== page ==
Some magnetic and mechanical properties of fibre-reinforced nickel and nickel-iron alloys
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Composites containing tungsten wires reinforcing nickel and nickel-iron alloy matrices have been fabricated by a filament winding-electroplating technique and a considerable improvement in the tensile strength was achieved relative to the unreinforced matrix. The presence of the fibres was found to have a significant influence on the magnetic properties of the composites measured in the direction of the fibre axes. In composites having a matrix with a negative magnetostriction, the maximum permeability decreased with increasing volume fraction, Vf, and was also dependent on the fibre diameter and the magnitude of the magnetostriction. In cases where the matrix had a positive magnetostriction the maximum permeability was observed to increase with increasing Vf, reaching a peak value at Vf≃0.1. It was suggested that the presence of stresses induced in the matrix during cooling from the heat-treatment temperature, due to the difference in the thermal expansion between the fibre and matrix, could explain this magnetic behaviour. By theoretical considerations, the peak was shown to coincide approximately with the volume fraction at which the maximum, uniaxial elastic stress was expected to form in the matrix. Above this volume fraction the uniaxial and transverse stresses became sufficiently high to cause plastic deformation in the entire matrix leading to the observed fall in the maximum permeability, although in all cases the value remained above that shown by the unreinforced matrix.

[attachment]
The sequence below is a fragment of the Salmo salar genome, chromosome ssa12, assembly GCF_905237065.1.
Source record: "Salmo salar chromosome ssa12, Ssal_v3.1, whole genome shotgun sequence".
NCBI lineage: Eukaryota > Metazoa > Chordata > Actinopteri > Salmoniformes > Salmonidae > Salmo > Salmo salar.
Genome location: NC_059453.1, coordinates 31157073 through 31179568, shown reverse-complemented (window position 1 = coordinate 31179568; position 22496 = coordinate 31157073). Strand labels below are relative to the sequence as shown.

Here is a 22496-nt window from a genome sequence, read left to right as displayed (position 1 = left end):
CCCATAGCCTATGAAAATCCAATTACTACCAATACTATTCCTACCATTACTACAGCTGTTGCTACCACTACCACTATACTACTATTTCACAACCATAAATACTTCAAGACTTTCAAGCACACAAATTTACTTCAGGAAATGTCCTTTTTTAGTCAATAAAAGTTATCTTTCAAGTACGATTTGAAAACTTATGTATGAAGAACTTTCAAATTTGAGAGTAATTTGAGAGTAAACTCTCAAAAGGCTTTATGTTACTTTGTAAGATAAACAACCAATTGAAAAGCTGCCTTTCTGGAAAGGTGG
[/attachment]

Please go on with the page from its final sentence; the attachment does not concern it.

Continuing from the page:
KeywordsTensile Strength Tungsten Thermal Expansion Fibre Diameter Elastic Stress
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